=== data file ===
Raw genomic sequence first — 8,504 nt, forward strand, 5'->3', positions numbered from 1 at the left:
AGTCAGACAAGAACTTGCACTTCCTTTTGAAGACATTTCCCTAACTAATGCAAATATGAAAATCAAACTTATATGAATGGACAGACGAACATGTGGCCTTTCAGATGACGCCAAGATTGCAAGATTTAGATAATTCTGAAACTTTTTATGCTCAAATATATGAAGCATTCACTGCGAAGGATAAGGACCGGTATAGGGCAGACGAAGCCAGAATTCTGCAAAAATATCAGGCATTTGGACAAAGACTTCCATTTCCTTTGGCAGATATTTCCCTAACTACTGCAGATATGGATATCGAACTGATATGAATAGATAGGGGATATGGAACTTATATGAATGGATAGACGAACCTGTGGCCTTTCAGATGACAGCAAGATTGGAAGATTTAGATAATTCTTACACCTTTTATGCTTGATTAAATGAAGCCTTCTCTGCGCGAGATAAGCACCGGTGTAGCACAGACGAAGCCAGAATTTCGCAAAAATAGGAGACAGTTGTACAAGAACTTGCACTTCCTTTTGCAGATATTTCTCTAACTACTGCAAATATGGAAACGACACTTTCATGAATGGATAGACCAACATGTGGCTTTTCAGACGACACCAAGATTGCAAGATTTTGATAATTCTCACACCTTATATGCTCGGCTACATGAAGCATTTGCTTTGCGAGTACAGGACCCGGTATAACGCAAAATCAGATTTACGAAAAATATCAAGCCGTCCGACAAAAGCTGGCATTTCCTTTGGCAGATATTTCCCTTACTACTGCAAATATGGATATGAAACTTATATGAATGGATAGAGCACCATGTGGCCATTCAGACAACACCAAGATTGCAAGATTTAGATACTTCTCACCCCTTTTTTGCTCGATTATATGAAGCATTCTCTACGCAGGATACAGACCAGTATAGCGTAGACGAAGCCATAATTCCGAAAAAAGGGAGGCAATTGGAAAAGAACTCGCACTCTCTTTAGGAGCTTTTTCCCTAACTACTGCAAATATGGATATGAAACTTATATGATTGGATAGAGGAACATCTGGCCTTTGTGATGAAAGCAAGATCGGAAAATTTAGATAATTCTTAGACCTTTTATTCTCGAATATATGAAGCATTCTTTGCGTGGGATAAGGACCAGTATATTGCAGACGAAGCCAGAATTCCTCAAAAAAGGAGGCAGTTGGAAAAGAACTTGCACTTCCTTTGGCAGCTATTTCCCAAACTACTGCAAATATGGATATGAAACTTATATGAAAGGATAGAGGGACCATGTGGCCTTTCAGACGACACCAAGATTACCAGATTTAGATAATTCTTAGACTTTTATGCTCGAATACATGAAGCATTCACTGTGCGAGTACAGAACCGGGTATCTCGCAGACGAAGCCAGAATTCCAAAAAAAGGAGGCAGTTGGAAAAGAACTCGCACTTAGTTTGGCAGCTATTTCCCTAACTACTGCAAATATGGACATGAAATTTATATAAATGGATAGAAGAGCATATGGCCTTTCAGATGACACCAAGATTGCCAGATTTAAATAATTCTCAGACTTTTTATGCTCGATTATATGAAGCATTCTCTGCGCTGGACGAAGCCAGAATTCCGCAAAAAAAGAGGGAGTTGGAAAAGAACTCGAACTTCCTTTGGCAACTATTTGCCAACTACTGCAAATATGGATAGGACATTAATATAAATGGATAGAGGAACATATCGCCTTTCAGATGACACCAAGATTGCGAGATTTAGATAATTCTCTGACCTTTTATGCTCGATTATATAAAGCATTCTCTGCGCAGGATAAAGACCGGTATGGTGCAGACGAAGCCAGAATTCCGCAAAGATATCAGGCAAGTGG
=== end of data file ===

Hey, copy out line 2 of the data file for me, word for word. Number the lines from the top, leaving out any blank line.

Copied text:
AGTCAGACAAGAACTTGCACTTCCTTTTGAAGACATTTCCCTAACTAATGCAAATATGAAAATCAAACTTATATGAATGGACAGACGAACATGTGGCCTTTCAGATGACGCCAAGATTGCAAGATTTAGATAATTCTGAAACTTTTTATGCTCAAATATATGAAGCATTCACTGCGAAGGATAAGGACCGGTATAGGGCAGACGAAGCCAGAATTCTGCAAAAATATCAGGCATTTGGACAAAGACTTCCATTTCCTTTGGCAGATATTTCCCTAACTACTGCAGATATGGATATCGAACTGATATGAATAGATAGGGGATATGGAACTTATATGAATGGATAGACGAACCTGTGGCCTTTCAGATGACAGCAAGATTGGAAGATTTAGATAATTCTTACACCTTTTATGCTTGATTAAATGAAGCCTTCTCTGCGCGAGATAAGCACCGGTGTAGCACAGACGAAGCCAGAATTTCGCAAAAATAGGAGACAGTTGTACAAGAACTTGCACTTCCTTTTGCAGATATTTCTCTAACTACTGCAAATATGGAAACGACACTTTCATGAATGGATAGACCAACATGTGGCTTTTCAGACGACACCAAGATTGCAAGATTTTGATAATTCTCACACCTTATATGCTCGGCTACATGAAGCATTTGCTTTGCGAGTACAGGACCCGGTATAACGCAAAATCAGATTTACGAAAAATATCAAGCCGTCCGACAAAAGCTGGCATTTCCTTTGGCAGATATTTCCCTTACTACTGCAAATATGGATATGAAACTTATATGAATGGATAGAGCACCATGTGGCCATTCAGACAACACCAAGATTGCAAGATTTAGATACTTCTCACCCCTTTTTTGCTCGATTATATGAAGCATTCTCTACGCAGGATACAGACCAGTATAGCGTAGACGAAGCCATAATTCCGAAAAAAGGGAGGCAATTGGAAAAGAACTCGCACTCTCTTTAGGAGCTTTTTCCCTAACTACTGCAAATATGGATATGAAACTTATATGATTGGATAGAGGAACATCTGGCCTTTGTGATGAAAGCAAGATCGGAAAATTTAGATAATTCTTAGACCTTTTATTCTCGAATATATGAAGCATTCTTTGCGTGGGATAAGGACCAGTATATTGCAGACGAAGCCAGAATTCCTCAAAAAAGGAGGCAGTTGGAAAAGAACTTGCACTTCCTTTGGCAGCTATTTCCCAAACTACTGCAAATATGGATATGAAACTTATATGAAAGGATAGAGGGACCATGTGGCCTTTCAGACGACACCAAGATTACCAGATTTAGATAATTCTTAGACTTTTATGCTCGAATACATGAAGCATTCACTGTGCGAGTACAGAACCGGGTATCTCGCAGACGAAGCCAGAATTCCAAAAAAAGGAGGCAGTTGGAAAAGAACTCGCACTTAGTTTGGCAGCTATTTCCCTAACTACTGCAAATATGGACATGAAATTTATATAAATGGATAGAAGAGCATATGGCCTTTCAGATGACACCAAGATTGCCAGATTTAAATAATTCTCAGACTTTTTATGCTCGATTATATGAAGCATTCTCTGCGCTGGACGAAGCCAGAATTCCGCAAAAAAAGAGGGAGTTGGAAAAGAACTCGAACTTCCTTTGGCAACTATTTGCCAACTACTGCAAATATGGATAGGACATTAATATAAATGGATAGAGGAACATATCGCCTTTCAGATGACACCAAGATTGCGAGATTTAGATAATTCTCTGACCTTTTATGCTCGATTATATAAAGCATTCTCTGCGCAGGATAAAGACCGGTATGGTGCAGACGAAGCCAGAATTCCGCAAAGATATCAGGCAAGTGG